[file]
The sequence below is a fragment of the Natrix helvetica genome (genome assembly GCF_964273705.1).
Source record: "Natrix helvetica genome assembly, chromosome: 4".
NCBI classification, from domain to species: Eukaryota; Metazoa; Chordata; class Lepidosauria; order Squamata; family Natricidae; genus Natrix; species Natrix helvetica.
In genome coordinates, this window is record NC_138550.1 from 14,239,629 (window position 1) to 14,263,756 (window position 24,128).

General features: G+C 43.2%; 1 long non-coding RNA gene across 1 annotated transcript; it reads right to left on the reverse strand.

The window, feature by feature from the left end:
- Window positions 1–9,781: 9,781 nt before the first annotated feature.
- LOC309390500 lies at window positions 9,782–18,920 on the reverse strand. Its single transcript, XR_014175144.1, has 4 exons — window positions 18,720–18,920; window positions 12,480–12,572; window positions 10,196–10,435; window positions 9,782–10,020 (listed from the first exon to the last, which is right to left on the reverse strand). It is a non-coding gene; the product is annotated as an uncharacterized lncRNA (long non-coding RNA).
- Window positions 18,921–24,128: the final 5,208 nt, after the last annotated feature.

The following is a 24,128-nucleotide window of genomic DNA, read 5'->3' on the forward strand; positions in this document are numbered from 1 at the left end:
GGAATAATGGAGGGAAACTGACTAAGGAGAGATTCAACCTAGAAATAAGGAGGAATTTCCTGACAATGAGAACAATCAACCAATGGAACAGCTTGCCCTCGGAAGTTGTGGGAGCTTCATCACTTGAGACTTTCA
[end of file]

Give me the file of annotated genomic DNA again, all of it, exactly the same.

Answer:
The sequence below is a fragment of the Natrix helvetica genome (genome assembly GCF_964273705.1).
Source record: "Natrix helvetica genome assembly, chromosome: 4".
NCBI classification, from domain to species: Eukaryota; Metazoa; Chordata; class Lepidosauria; order Squamata; family Natricidae; genus Natrix; species Natrix helvetica.
In genome coordinates, this window is record NC_138550.1 from 14,239,629 (window position 1) to 14,263,756 (window position 24,128).

General features: G+C 43.2%; 1 long non-coding RNA gene across 1 annotated transcript; it reads right to left on the reverse strand.

The window, feature by feature from the left end:
- Window positions 1–9,781: 9,781 nt before the first annotated feature.
- LOC309390500 lies at window positions 9,782–18,920 on the reverse strand. Its single transcript, XR_014175144.1, has 4 exons — window positions 18,720–18,920; window positions 12,480–12,572; window positions 10,196–10,435; window positions 9,782–10,020 (listed from the first exon to the last, which is right to left on the reverse strand). It is a non-coding gene; the product is annotated as an uncharacterized lncRNA (long non-coding RNA).
- Window positions 18,921–24,128: the final 5,208 nt, after the last annotated feature.

The following is a 24,128-nucleotide window of genomic DNA, read 5'->3' on the forward strand; positions in this document are numbered from 1 at the left end:
GGAATAATGGAGGGAAACTGACTAAGGAGAGATTCAACCTAGAAATAAGGAGGAATTTCCTGACAATGAGAACAATCAACCAATGGAACAGCTTGCCCTCGGAAGTTGTGGGAGCTTCATCACTTGAGACTTTCA